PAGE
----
- Mama, I Wanna Make Rhythm (9/1/1937). This is indeed a fairly generic chart, but it’s a good opening gambit for the band because of Bunny’s solo and, more interestingly, the only scat singing he ever did on record. He wasn’t quite Armstrong, but he was very interesting.
- The Lady From Fifth Avenue (6/18/1937). This wasn’t really a bad little tune, and the lyrics are somewhat humorous, but the vocal chorus goes on too long (often a complaint with Berigan records). Bunny plays the Latin-styled opening solo muted, then returns after the vocal to kick the doors in and drive it down to the finish line.
- Frankie and Johnny (6/25/1937). One of the Berigan band’s better hot arrangements of an old tune except for the somewhat corny intro. You will note a few things about the orchestra that are normally overlooked: 1) for a band that didn’t rehearse very much, their playing is actually more accurate than that of the Charlie Barnet orchestra; 2) although the sections are tight, they are not perfectly blended, but allow one to hear the trumpets, for instance, playing with the saxes; and 3) Berigan’s rhythm section, which at that time consisted of pianist Lippman, guitarist Tom Morgan, bassist Arnold Fishkin and drummer George Wettling, provided a very solid and highly swinging beat while playing as a unit—something the Goodman rhythm section didn’t always do.
- Caravan (8/18/1937). This is actually a very interesting and sensitive arrangement by Lippman of a song that had just recently become a hit played by a small unit from the Ellington orchestra. What I find interesting about this one is that Berigan never really improvises—he just plays the melody mostly straight—yet somehow manages to give the impression of improvising. It is a performance that coasts along on fluid drive.
- Mahogany Hall Stomp (6/25/1937). The third straight record made on the exact same day; this was clearly a good date on the calendar for Bunny. He manages to sound somewhat like Armstrong without copying anything that Louis actually played on his version. Armstrong really appreciated this and often said that Bunny was the best of those trumpeters who followed in his footsteps.
- Old Man Mose (exact date unknown). This is a broadcast of one of Armstrong’s own compositions in a blistering-hot arrangement that unfortunately was never recorded commercially…and Berigan expert Mike Zirpolo has just recently informed me that it’s not by Berigan, but by a band that appeared on the radio whose trumpet player was told to sound like Berigan. Oh well…I still love it!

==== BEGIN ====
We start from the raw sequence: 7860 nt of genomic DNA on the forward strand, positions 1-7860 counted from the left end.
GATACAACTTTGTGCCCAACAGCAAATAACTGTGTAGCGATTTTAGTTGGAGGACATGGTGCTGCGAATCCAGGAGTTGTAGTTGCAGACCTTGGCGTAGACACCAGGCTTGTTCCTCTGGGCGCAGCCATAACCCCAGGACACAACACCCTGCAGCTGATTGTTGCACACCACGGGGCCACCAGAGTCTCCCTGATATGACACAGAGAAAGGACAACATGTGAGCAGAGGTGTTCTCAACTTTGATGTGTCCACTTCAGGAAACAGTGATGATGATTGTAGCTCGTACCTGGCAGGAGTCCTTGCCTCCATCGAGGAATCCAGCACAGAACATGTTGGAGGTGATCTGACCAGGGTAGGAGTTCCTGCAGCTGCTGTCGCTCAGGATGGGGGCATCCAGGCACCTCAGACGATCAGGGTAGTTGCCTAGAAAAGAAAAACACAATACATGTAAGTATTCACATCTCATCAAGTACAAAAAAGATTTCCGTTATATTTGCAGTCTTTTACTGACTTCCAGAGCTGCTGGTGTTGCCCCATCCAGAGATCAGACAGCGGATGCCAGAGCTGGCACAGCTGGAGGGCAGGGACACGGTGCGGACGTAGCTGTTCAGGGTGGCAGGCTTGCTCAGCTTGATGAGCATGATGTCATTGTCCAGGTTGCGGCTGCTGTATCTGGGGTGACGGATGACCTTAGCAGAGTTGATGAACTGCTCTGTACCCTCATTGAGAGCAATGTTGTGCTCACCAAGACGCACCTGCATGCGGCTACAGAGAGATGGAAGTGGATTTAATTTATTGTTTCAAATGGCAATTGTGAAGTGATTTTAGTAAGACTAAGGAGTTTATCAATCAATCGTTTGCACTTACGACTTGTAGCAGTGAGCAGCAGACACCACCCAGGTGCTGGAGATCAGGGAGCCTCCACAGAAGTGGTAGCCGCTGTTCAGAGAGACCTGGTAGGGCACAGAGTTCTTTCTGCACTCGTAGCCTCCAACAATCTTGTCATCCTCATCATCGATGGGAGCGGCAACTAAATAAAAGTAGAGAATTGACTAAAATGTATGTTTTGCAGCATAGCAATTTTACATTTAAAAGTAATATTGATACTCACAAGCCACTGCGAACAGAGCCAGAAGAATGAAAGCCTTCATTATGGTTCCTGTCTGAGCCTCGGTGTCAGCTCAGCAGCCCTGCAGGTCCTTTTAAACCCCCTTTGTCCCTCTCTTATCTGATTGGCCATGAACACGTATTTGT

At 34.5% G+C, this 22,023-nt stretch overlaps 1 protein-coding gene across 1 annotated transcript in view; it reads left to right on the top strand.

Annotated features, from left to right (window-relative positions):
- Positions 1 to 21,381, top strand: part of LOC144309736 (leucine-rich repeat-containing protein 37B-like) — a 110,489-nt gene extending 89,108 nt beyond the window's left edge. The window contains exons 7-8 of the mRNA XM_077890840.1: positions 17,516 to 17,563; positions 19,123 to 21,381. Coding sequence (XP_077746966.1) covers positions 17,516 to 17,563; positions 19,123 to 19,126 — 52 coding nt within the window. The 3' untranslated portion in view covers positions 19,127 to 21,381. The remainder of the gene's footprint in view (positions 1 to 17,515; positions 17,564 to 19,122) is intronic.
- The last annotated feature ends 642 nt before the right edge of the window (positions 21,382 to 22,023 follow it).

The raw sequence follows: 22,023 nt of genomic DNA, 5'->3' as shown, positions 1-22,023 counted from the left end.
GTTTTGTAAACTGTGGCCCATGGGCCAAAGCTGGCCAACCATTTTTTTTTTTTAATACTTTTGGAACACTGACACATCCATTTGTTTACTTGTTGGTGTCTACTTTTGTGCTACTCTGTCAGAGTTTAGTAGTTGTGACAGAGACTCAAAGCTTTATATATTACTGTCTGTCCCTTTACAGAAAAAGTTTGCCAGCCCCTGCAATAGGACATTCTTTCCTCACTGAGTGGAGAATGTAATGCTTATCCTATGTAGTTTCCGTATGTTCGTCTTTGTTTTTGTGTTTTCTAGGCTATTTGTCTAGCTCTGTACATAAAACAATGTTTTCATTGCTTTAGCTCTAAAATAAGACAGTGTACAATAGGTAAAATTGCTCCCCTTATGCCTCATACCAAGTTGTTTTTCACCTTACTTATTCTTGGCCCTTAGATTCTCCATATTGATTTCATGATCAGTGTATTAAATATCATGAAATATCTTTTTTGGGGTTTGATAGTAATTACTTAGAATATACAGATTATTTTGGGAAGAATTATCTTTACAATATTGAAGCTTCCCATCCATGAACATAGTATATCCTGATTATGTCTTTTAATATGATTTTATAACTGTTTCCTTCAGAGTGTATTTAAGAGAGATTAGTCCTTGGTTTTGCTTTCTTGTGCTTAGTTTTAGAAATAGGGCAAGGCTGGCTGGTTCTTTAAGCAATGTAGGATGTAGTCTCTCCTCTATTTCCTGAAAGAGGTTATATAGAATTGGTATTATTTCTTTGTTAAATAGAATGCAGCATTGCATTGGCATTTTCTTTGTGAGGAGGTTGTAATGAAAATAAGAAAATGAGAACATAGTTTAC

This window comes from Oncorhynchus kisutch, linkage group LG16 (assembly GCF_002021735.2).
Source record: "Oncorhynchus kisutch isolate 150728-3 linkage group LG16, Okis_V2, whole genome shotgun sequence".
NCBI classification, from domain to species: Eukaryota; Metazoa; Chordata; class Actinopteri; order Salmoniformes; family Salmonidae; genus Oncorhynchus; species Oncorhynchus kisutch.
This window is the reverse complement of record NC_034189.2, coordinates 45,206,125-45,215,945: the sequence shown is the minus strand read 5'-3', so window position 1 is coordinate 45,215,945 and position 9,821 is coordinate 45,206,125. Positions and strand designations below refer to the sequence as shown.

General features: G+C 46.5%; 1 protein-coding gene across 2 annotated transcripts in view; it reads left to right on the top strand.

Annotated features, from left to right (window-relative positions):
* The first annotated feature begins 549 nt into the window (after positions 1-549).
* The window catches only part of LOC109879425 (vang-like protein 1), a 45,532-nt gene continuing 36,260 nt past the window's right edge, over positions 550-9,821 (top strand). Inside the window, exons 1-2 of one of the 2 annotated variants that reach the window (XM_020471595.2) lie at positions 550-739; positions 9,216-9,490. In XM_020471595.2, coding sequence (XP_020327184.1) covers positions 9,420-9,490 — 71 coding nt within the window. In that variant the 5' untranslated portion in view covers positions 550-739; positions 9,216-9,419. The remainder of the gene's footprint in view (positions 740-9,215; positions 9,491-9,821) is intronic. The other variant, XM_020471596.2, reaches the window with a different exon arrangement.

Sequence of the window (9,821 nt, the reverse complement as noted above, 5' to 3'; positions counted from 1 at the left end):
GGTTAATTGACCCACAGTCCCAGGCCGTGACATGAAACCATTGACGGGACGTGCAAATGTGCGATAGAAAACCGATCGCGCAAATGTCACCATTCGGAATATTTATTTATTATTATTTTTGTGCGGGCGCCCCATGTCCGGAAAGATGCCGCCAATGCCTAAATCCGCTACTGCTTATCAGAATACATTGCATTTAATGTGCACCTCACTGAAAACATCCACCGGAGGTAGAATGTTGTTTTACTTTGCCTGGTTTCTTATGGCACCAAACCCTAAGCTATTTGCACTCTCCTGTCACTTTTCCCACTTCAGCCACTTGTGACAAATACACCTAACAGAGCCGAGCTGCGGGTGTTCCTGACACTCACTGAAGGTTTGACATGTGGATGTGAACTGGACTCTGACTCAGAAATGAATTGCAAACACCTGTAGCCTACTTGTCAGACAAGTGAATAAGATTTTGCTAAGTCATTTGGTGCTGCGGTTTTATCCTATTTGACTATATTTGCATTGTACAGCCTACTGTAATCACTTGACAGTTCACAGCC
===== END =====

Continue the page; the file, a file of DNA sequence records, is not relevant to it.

- Turn On That Red Hot Heat (8/7/1937). I’m actually surprised that this song didn’t become a hit for Berigan; the arrangement is excellent as are the solos, especially his. But then you hear Gail Reese plod her way through the pedestrian lyrics and you realize that although the melody and arrangement were good, the words were awful. You almost feel sorry for her.
- A Study in Brown (8/18/1937). Larry Clinton’s early,. pre-Dipsy Doodle hit, and although I love the Glen Gray Casa Loma Band version, I can’t listen to this song very often without hearing Berigan’s solo in my mind’s ear.
- I Can’t Get Started (8/7/1937). Berigan’s theme song and a classic performance. There’s nothing much to say about this track; it’s magical from start to finish.
- Can’t Help Lovin’ Dat Man (12/23/1937). A tune from Show Boat that was quit popular with swing bands of the late ‘30s, but it didn’t become a hit for Berigan any more than it did for Glenn Miller. Even so, I love this arrangement: it has a nice intro, bounces from the very start, and Bunny improvises on the theme right out of the gate. Sonny Lee gets a terrific trombone solo, and there’s NO vocal!!
- San Francisco (7/20/1936). This isn’t technically by the “real” Berigan big band, but by His Studio Orchestra, though Bunny liked the song and the arrangement so well that he played it in person and on the radio with his real band. The vocalist stinks, but who cares when Bunny takes us soaring across the Golden Gate Bridge like this?
12 & 13. In a Mist & Candlelights (11/30/1938). These were part of a four-song suite dedicated to Bix Beiderbecke, the other two tunes being Flashes and Davenport Blues. Lippmann wrote the wonderfully sensitive arrangements and a young Buddy Rich is on drums.
- The Prisoner’s Song (8/7/1937). As noted earlier, a terrific arrangement of Vernon Dalhart’s “hillbilly” hit record of the 1920s. The whole band seems to get in on this; Bunny doesn’t hog the spotlight, but he’s just so good that you salivate over his solo.
- Jelly Roll Blues (11/22/1938). A surprisingly sensitive and non-flashy arrangement of Jelly Roll Morton’s early hit tune. I don’t know if the composer heard this record, or if he did what he thought of it, but except for the more modern swing phrasing—listen to how those clarinets nudge the beat at the starts of phrases—it’s a very respectful reading. Lippman plays a four-bar into to Bunny’s solo, which I consider to be one of his very greatest. Go ahead, disagree with me.